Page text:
One of which is Tay Ping Hui, who is a local Singaporean actor and I know about this because it was reported in the media. He said, "I am ... pissed because this charlatan [sic:have] stepped on our national song #taypinghuisayone #buaysong." He's just not happy! Now, would you be happy if the country you love has things stolen? No, you won't! But I think that is the simple principle we have. If you are born again, you know God, you love God because you know His love for you, and you won't want anything to be taken from God. You won't want His glory to be taken by another, isn't it?

Just a practical example, it's about our church building here at Punggol. When our building was complete, we wanted to conduct or hold an opening ceremony. And we wanted to invite a guest of honour - [sic:an] MP, a minister. Now, I want to explain right up front, we didn't want the opening ceremony and we didn't want [sic:an] MP or minister to show off. We didn't want to do this to bring fame. We didn't want this to say, "Oh, this is such a special church with the MP coming!" Not at all!

We only wanted to do that so that we can publicly, kind of, introduce ourselves to our community and say that, "We are here to serve Punggol. We are here to be a blessing." So we thought that will give prominence, not to show off, but to serve. I hope you get that context clear.

So, we ... we floated the idea of having a minister, someone who is a VIP come and grace the occasion, so that we can, kind of, uh, rub shoulders and get in contact with the community centers here, the family service centers here, and the various governmental agencies and bodies here so that we can serve.

But when this was floated, we were somehow informed that if we are to get a MP or minister, then we would be expected to make a plaque that will state that this building was officially opened by so and so and so, and it will be placed somewhere in our church building enshrined there, and people will come and see it. When we heard that, I think as a leadership, there was no hesitation, collectively we said, "Absolutely no!"

It's not necessarily a wrong thing, by the way, but for us we just felt that, "This is a building that is given by God, and this is a building that must be dedicated to God alone. No other names in this building!" And so if you check our building up and down, there is no room, brick, floor, door that is attributed to anyone. This building is for the glory of God alone. That's the heart and desire of your ... the leadership here.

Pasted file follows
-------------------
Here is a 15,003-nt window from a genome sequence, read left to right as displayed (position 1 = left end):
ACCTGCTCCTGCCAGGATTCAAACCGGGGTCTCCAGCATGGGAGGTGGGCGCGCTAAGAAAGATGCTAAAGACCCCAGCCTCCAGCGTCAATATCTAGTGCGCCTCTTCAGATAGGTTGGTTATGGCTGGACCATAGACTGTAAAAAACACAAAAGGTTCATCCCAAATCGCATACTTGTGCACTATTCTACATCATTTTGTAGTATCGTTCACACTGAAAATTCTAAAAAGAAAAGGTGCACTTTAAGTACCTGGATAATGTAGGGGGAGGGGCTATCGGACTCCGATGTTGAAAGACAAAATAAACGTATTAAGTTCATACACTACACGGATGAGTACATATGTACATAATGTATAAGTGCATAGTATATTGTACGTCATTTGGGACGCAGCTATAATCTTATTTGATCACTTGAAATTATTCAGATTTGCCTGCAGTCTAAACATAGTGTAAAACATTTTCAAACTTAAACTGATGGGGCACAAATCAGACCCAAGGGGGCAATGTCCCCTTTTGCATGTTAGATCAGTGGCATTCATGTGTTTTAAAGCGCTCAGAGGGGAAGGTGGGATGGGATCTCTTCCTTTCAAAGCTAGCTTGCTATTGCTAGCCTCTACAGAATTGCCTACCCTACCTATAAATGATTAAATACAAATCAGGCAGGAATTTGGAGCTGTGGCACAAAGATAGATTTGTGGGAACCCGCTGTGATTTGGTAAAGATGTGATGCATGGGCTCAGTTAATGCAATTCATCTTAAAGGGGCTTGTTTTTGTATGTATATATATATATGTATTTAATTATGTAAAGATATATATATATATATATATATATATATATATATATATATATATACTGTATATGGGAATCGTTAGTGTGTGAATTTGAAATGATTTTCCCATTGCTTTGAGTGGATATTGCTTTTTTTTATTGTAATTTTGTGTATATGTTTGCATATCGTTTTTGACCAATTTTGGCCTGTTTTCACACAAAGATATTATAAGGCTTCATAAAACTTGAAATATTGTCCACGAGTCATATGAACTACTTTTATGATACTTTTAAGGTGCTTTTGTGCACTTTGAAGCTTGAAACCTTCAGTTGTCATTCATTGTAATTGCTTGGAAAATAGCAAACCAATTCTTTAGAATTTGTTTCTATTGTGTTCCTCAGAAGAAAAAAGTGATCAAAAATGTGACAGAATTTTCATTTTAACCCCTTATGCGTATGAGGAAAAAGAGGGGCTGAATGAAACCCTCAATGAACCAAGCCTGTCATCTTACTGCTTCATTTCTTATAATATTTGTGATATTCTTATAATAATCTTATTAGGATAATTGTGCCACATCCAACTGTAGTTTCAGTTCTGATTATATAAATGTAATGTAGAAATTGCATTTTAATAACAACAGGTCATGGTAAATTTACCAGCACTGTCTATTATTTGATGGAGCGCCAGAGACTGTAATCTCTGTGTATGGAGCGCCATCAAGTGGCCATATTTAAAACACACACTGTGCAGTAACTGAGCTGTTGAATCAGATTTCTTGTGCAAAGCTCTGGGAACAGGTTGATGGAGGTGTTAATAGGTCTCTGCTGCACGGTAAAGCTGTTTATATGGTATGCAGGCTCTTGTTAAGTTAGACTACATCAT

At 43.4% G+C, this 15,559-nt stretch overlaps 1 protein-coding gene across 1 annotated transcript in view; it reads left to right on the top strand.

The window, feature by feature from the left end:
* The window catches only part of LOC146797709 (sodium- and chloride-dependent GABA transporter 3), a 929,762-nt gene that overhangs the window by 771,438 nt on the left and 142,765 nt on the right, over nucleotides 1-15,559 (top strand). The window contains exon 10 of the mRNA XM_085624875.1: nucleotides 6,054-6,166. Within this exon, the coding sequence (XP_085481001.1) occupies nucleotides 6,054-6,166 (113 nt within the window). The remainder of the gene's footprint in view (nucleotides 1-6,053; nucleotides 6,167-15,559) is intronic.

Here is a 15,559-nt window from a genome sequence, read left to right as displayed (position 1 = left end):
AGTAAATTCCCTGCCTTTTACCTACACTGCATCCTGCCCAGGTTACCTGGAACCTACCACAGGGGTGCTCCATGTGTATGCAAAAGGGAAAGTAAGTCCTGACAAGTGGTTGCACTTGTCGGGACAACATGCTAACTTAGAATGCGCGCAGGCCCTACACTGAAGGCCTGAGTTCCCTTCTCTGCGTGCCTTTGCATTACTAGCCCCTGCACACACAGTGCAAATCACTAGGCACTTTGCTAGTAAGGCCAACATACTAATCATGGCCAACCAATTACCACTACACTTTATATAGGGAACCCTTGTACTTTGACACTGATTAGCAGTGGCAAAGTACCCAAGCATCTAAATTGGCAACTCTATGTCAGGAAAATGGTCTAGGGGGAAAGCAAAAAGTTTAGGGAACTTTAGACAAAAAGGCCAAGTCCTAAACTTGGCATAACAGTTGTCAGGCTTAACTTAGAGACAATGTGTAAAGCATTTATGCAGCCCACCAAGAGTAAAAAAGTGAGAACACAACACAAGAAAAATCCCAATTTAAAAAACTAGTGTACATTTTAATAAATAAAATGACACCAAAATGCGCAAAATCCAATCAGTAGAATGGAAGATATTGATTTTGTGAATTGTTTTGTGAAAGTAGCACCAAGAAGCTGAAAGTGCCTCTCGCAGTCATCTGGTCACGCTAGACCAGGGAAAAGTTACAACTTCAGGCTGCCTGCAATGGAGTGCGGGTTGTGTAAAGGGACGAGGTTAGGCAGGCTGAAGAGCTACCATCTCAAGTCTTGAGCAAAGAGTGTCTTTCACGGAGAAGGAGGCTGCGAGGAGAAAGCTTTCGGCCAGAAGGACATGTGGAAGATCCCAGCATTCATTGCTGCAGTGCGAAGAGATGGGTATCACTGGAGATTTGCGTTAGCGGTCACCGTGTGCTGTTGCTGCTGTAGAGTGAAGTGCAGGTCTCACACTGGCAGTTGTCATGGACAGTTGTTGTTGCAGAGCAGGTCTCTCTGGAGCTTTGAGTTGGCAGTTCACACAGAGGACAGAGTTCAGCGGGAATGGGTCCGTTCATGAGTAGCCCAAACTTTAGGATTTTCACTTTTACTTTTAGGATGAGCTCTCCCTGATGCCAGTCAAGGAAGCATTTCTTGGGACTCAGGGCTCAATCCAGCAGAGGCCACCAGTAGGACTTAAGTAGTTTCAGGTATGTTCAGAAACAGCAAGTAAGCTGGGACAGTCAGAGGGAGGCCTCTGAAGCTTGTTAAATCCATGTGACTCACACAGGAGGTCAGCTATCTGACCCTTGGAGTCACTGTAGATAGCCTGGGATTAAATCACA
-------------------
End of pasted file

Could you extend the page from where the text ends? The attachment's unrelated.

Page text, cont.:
Now, to clarify matters, well, the MPs and ministers are not what we thought they ... are not what was suggested. They were willing to come, even though there was no such agreement whatsoever. And we achieved, I think, our goal of just introducing ourselves to the neighbours here in this beautiful town. But I think that's what loyalty to God looks like. We won't want to rob God of any glory, and we want all glory to belong to Him.

You know what's a false teacher? A false teacher is one who does things so that he ... he may have the glory and he enriches himself. A true minister, a true Christian, labours and serves in such a way that no glory goes to him or her, but to God alone. Like Paul, he would say, "I was jealous with a godly jealousy so that I may present you as a chaste virgin to Christ, your Bridegroom." His goal is for the purity of the church alone, for the glory of God alone. That's the heart of someone who is born again.

So let me ask you today, "Are you saved?" We are saved by repenting and believing in Jesus Christ. But if you're saved by grace, you will also be changed by grace. And you will demonstrate, I think, a generous heart towards those around you. You will love the brothers. You will demonstrate humility, you will not be going ahead in self-righteousness. You will not be full of yourself. You ... you live now purely for the glory of God.

But I do want to say, again, I'm not saying that, "A Christian is perfectly generous, perfectly humble, perfectly loyal. There is still the flesh in us, and there's a lot of work to be done, but the seeds of it are there, and the progression should be there over time."

If you today will be honest with yourself, perhaps this might be the day, you can truly humble yourself at the foot of the cross and come to Jesus Christ to be saved. Don't hide behind church attendance. Don't hide behind the things you do. Ask yourself, "Am I born again?" That's what it means to be saved.

And if you today are already a Christian, a child of God, and these evidences are what is seen in you, would you pray to God and ask Him to help you to develop more in these areas? So often we think Christianity is about how many great projects we can boast to others. Nope! I think Christianity, boil ... boiled down, is as simple as that: that I'm a sinner saved by grace, and God is changing my life for His glory. May that be true for you.

Let's bow for a word of prayer together.

Father, I do pray that a simple message like this, could be lovingly received by the hearts of all who are gathered, so that we do not reject these things, nor would we ignore these things, but that we would wisely use these traits and marks to assess our own spiritual health and walk.

If there be any today who would be humbled to see that there is absolute no change in their life, despite their profession of faith, I ask that they will today humble themselves and come to Jesus in brokenness, in repentance, in faith. So dear God, be pleased to save.

And I pray for my brethren, who clearly could see these marks in their life, that they will abound in assurance, in joy and thankfulness towards you. And I pray as a church, whilst we are generally very attracted to spectacular works, may we today realise the importance of spiritual growth. Help us to be a generous, humble, loyal congregation people that we may glorify you. So bless your people, We thank you in Jesus' name. Amen.